Serial entrepreneur, founder of multiple multi-billion dollar companies — the CEO of Tesla, SpaceX, and Twitter Elon Musk opened up more about his personal life yesterday.
He wrote a long tweet to clarify the confusion surrounding his teenage life, early career, and inheritance from his family — especially his father’s emerald mines.
Just recently, some of the mainstream media outlets published stories of how Elon Musk thrived so much inheriting a fortune mainly from the emerald mine his father owned in the past.
“I grew up in a lower, transitioning to upper, middle income situation, but did not have a happy childhood. Haven’t inherited anything ever from anyone, nor has anyone given me a large financial gift,” Elon Musk started the tweet with this paragraph.
Elon Musk outright denied getting any financial assistance to build his business empire in the United States.
The rumors of Elon Musk inheriting a fortune from his father’s “apartheid emerald mine” or “slave emerald mine are not new. These rumors first started appearing on social media back in 2013 and Musk has denied these rumors in the past as well. But this time, he went into a bit of detail.
For example in the following tweet from Dec 2019, Elon Musk said that he ended up in a ~$100k student loan despite working through college. He couldn’t even afford a 2nd computer at his company Zip2.
The emerald mine rumors once again started picking up pace after Elon’s father Errol Musk gave an interview to The Sun last month. Errol said that he actually owned an emerald mine in Zambia (near Lake Tanganyika).
Elon Musk’s father even went on to say that his son knew about the mine when the family lived together in South Africa. And precious stones kept coming to them from time to time and Elon Musk’s sister even owned some of them.
Errol says that he used the money from his emerald mine to send his sons Elon and Kimbal Musk to North America. Though he admitted that this emerald mine was kind of a protruded rock, not an actual mine (the story he told The Sun is highly interesting but hard to swallow at the same time).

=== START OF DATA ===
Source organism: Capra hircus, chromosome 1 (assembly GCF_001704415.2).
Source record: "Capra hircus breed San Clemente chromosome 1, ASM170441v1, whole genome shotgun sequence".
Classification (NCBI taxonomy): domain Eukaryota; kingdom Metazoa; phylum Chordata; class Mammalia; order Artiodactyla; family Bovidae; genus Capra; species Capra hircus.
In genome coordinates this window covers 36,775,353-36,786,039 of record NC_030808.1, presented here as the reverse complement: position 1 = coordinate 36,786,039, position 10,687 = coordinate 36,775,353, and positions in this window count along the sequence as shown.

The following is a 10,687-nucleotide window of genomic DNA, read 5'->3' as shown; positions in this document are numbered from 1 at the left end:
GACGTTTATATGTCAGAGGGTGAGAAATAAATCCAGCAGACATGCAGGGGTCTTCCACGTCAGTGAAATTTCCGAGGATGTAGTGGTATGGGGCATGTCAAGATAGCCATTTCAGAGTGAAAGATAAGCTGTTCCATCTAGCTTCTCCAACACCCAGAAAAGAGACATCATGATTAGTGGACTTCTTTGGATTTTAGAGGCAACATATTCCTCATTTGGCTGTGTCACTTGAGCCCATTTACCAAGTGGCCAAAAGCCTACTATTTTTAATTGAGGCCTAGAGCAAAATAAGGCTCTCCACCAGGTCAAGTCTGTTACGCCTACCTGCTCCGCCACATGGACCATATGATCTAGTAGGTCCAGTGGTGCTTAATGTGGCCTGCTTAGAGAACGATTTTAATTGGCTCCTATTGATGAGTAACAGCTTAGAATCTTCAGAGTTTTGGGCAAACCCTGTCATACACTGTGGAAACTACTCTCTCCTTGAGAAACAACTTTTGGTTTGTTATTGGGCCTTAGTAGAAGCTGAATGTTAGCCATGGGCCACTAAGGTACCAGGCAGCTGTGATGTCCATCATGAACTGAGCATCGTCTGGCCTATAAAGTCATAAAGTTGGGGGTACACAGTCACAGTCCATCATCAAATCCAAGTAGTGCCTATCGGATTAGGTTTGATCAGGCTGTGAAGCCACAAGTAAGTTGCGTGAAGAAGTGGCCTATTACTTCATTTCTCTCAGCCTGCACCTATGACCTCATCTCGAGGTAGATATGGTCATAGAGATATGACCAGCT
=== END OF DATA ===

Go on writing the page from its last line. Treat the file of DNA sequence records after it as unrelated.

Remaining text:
Elon Musk had to compose a long story responding to this emerald mine rumor because a Community Note on Twitter tagged a mainstream news story as a source of confirmation of this gossip. At the request of the community, this note was later on removed from the social media platform.
Here’s the complete post in Elon Musk’s words:
I grew up in a lower, transitioning to upper, middle income situation, but did not have a happy childhood. Haven’t inherited anything ever from anyone, nor has anyone given me a large financial gift.
My father created a small electrical/mechanical engineering company that was successful for 20 to 30 years, but it fell on hard times. He has been essentially bankrupt for about 25 years, requiring financial support from my brother and me.
That said, he does deserve credit for teaching me the fundamentals of physics, engineering and construction, which is more valuable than money, but did not support me financially after high school in any meaningful way.
Our condition of providing him financial support was that he not engage in bad behavior. Unfortunately, he nonetheless did. There are young children involved, so we continued to provide financial support for their well-being.
Regarding the so-called “emerald mine”, there is no objective evidence whatsoever that this mine ever existed. He told me that he owned a share in a mine in Zambia, and I believed him for a while, but nobody has ever seen the mine, nor are there any records of its existence.
If this mine was real, he would not require financial support from my brother and me.Elon Musk posted via Twitter.
Elon Musk’s mother Maye Musk also commented on his tweet and said the family moved to Toronto in 1989 in a one-bedroom apartment. The family later on moved to another apartment and that she never heard of an emerald mine until the rumors started on Twitter about 10 years ago.
“I only briefly lived with my Mom tbc [to be clear] lol,” Elon Musk stated in a reply to his mother’s above tweet.
Let us know what you think in the comments section below.
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